IDC to ASPs: 'Focus, Focus, Focus'
Page 1 of 1
"ASPs that try to be all things to all people, end up being not much of anything to anyone." That's the advice from IDC's Jessica Goepfert, program manager for ASP and Application Management Services research.
In U.S. Application Service Provider Forecast, 2002-2006: A Vertical View, IDC looks at which vertical markets present the best opportunities for ASPs in the next five years.
In the report, IDC identifies 18 vertical markets that hold promise for ASPs. For example, Goepfert told ASPnews that healthcare, professional services, discrete manufacturing (e.g. computer systems and components), banking, financial services, local government, retail and education are among the industries that will be spending money for ASP services.
In 2001, for example, professional services companies spent $245 on ASP services, more than any other market segment. Discrete manufacturing, despite an economic slowdown, followed spending $221 on hosted applications, according to IDC.
The healthcare market also boasts one of the ASP industry best vertical success stories in TriZetto, a Newport Beach, Calif.-based ASP. "TriZetto is well-positioned. They have the domain expertise, they speak the language," Goepfert said.
It's important to note that TriZetto didn't simply hatch one day as a healthcare ASP. Goepfert points out that TriZetto's expertise in healthcare long predates the ASP market. The members of the management team have an average of 20 years experience in healthcare or healthcare IT.
The secrets of success go beyond vertical industries. Focusing on company size is also an appropriate tack. "Ideally, it's both," Goepfert said. She notes that while some large horizontal ASPs have struggled, Surebridge has succeeded by narrowing its customer base.
"Its approach is similar to other horizontal ASP that target large enterprises; however, Surebridge concentrates on a few specific industries and on midmarket companies," Goepfert told ASPnews. The Lexington, Mass.-based Surebridge offers applications by PeopleSoft, Siebel, Vignette, Microsoft Great Plains and others, but focuses on financial services, discrete manufacturing, healthcare/pharmaceutical, professional services and publishing industries.
Targetting appropriate vertical markets is matter of matching expertise with industry trends. Markets experiencing a lot of mergers and acquisition are prime candidates for ASP services because they suddenly become geographically dispersed operations. "Look for trends that drive an industry to the ASP model and then look for the applications that drive that industry," Goepfert told ASPnews.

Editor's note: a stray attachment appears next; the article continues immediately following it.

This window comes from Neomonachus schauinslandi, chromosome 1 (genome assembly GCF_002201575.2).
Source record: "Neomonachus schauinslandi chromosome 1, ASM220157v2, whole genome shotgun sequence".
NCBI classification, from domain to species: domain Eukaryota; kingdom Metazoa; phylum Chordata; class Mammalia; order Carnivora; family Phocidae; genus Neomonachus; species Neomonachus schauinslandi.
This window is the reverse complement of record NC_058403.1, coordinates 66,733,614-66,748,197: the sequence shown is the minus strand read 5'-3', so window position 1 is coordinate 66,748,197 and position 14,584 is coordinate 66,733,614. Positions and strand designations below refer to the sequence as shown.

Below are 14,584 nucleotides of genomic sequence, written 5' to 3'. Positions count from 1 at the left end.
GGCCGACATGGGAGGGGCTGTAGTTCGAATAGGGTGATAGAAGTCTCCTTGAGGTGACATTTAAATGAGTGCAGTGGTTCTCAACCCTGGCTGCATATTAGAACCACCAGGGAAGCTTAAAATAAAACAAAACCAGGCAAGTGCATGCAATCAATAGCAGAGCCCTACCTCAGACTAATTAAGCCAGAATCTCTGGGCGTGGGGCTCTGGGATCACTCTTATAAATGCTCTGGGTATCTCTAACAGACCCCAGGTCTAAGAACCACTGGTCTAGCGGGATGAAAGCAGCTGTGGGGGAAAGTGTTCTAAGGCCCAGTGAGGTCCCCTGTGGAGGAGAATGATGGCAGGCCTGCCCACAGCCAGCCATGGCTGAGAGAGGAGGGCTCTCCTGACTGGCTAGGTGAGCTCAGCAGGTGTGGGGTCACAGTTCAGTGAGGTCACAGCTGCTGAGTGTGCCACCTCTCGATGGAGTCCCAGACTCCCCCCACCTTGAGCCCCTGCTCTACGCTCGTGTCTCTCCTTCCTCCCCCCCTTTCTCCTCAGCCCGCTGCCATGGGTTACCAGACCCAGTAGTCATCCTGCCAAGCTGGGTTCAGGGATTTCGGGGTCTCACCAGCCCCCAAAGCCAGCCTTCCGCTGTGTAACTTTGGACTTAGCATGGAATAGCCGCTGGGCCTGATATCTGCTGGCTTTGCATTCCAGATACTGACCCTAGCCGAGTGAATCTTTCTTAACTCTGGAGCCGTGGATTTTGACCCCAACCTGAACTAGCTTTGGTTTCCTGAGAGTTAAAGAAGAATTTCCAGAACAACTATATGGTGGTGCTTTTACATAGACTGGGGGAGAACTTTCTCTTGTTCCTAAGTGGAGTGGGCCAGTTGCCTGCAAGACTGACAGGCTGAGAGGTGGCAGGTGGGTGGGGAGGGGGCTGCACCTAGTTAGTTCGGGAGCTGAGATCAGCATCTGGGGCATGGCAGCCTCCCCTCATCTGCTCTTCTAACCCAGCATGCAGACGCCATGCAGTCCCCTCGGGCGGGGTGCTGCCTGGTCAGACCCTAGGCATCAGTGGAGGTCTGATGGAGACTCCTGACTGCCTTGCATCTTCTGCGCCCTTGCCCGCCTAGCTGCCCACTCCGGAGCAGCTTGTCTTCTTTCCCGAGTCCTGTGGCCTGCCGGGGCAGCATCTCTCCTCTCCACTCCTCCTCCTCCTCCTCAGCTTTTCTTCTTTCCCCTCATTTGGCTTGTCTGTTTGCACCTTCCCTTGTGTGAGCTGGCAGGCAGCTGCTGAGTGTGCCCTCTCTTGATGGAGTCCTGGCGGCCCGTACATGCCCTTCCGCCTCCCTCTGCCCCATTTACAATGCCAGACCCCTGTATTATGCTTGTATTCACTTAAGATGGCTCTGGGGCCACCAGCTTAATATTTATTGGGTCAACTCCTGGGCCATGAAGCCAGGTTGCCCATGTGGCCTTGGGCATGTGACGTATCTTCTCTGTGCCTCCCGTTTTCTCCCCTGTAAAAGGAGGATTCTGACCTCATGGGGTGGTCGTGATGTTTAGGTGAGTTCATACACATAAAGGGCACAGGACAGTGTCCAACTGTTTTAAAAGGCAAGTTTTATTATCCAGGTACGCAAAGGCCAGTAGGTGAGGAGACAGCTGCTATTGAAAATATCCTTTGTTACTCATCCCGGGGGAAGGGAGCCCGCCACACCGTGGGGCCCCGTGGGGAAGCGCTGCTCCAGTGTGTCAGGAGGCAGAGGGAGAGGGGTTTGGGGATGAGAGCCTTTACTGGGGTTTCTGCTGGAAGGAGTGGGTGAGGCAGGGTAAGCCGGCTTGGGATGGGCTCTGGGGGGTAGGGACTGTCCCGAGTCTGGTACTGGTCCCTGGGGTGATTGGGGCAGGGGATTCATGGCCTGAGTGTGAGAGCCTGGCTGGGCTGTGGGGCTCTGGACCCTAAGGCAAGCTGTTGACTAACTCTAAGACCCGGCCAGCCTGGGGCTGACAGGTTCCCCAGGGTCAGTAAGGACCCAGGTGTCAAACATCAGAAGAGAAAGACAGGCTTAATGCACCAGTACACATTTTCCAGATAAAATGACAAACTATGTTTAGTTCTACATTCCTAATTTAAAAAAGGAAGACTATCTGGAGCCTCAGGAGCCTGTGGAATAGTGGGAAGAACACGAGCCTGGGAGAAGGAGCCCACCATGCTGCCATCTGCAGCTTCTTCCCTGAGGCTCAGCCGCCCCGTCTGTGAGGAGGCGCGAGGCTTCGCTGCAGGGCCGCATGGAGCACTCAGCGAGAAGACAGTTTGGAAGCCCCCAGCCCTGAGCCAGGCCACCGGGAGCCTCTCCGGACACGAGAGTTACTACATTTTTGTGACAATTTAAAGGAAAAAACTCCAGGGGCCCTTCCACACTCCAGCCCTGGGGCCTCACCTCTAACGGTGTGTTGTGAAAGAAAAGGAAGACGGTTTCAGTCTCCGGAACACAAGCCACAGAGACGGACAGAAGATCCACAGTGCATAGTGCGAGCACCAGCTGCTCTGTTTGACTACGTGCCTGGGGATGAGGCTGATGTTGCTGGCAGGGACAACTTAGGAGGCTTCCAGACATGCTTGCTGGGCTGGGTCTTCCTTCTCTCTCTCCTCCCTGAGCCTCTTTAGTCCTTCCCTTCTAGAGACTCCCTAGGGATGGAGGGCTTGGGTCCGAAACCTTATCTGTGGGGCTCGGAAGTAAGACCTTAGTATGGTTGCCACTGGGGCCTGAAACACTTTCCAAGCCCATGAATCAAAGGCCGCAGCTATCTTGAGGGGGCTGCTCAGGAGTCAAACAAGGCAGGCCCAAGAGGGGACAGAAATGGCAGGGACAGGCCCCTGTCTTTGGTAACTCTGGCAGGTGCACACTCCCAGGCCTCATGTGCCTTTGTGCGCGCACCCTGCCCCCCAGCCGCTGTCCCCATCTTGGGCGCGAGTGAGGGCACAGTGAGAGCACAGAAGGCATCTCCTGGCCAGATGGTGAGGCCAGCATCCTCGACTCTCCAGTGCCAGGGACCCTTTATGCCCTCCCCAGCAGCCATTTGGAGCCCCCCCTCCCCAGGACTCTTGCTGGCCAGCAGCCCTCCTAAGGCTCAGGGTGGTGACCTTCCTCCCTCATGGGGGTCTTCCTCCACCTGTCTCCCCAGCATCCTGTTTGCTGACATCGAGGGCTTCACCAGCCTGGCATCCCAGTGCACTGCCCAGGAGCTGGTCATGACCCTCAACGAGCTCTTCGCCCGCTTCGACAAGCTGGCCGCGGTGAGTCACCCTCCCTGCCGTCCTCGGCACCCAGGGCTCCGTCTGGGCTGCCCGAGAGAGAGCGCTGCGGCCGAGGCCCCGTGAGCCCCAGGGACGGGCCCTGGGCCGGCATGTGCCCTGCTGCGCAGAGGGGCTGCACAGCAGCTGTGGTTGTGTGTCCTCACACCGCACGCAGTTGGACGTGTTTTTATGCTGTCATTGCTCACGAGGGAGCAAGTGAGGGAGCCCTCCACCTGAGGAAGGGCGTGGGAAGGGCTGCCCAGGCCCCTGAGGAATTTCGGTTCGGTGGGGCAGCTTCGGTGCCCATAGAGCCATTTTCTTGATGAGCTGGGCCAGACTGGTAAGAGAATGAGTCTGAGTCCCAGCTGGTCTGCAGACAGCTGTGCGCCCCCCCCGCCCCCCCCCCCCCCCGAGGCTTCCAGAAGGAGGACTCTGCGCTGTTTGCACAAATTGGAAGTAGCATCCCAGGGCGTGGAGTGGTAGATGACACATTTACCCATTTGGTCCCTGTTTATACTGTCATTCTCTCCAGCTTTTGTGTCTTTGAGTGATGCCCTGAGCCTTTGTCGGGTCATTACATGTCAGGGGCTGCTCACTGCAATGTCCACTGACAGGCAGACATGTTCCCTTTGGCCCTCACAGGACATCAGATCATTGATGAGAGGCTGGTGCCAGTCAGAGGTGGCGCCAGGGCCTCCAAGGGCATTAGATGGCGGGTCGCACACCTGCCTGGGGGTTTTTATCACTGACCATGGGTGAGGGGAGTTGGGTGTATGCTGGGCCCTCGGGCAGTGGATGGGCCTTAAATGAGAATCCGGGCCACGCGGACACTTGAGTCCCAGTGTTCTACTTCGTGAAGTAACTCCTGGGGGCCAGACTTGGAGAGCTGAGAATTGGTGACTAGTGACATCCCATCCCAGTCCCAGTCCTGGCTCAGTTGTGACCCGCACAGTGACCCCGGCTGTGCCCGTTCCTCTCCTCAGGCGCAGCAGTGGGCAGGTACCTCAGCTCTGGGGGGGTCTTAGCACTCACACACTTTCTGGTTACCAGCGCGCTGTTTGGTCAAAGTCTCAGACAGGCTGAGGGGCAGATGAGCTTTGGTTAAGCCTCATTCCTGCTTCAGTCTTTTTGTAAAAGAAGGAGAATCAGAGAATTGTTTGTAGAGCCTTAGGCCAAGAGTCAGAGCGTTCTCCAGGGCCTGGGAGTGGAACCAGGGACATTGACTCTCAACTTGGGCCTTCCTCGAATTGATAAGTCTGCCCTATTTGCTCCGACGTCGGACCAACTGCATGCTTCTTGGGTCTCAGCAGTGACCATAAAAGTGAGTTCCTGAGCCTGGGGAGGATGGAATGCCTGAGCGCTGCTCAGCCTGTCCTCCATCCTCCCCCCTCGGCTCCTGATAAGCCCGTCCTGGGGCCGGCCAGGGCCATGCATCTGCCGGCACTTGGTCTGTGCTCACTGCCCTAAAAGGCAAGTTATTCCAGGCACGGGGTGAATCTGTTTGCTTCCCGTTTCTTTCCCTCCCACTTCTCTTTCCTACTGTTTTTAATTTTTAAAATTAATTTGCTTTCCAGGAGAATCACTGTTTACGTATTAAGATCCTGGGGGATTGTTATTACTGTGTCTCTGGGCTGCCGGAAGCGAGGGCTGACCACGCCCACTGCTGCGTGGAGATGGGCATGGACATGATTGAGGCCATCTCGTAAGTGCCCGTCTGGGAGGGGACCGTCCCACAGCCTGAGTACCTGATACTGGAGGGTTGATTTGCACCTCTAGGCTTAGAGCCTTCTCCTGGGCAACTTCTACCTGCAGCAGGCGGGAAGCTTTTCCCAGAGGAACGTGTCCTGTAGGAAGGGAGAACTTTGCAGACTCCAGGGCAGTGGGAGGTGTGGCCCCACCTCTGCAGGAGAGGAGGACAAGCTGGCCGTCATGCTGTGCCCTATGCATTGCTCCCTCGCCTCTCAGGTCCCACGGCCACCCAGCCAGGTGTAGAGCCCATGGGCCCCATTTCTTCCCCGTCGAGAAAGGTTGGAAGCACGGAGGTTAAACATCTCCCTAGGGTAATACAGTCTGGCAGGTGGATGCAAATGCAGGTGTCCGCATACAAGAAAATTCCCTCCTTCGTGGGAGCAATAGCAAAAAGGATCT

That's what Campbell, Calif.-based professional services automation ASP Portera did. In 1998 Portera recognized that project-based services firms could benefit from the anytime, anywhere nature of the subscription-based services over the public Internet. Its ServicePort suite for PSA is designed to enable organizations serving commercial and government clients to manage their finances, resources, projects and relationships. "Portera is a good example of a company that solved a specific problem for a specific industry," Goepfert said.
However, ASPs can't afford to be blinded by dollar signs. ASPs need to have the valid vertical expertise to tackle end-user concerns and cut down the time and expense of the implementations, Goepfert said. Not being able to deliver proves costly quickly in vertical markets. "By focusing on specific markets, word of mouth becomes even more important. People tend to talk," Goepfert said.
Also, some vertical markets are tough to crack. Healthcare, for example, is well-served by TriZetto. Plus, ASPs aren't competing only with other ASPs. Goepfert notes that system integration firms such as Perot Systems and Computer Sciences Corp (CSC) have well-established healthcare ASP divisions.
The government is also potentially fool's gold for ASPs. "In the government sector, there are strong incumbents. IBM is every level. And a lot of revenue will be captured by outsourcing firms like EDS. "If ASPs try to get a foot in the door simply by making the lowest bid, they'll fail," Goepfert told ASPnews. Partnering with large systems integration and outsourcing firms may be the way to get government work. "That market is nervous about working with smaller companies.
The other caveat that Goepfert cites is the danger in hitching your application services to the wrong star. "It can be a double-edged sword. You need to be focused, but don't focus so narrowly that if a particularly industry nose dives, you do, too."
TriZetto, Surebridge and Portera are listed on ASPnews list of Top 20 Providers.
Do you have a comment or question about this article or the ASP industry in general? Speak out in the ASP Discussion Forum.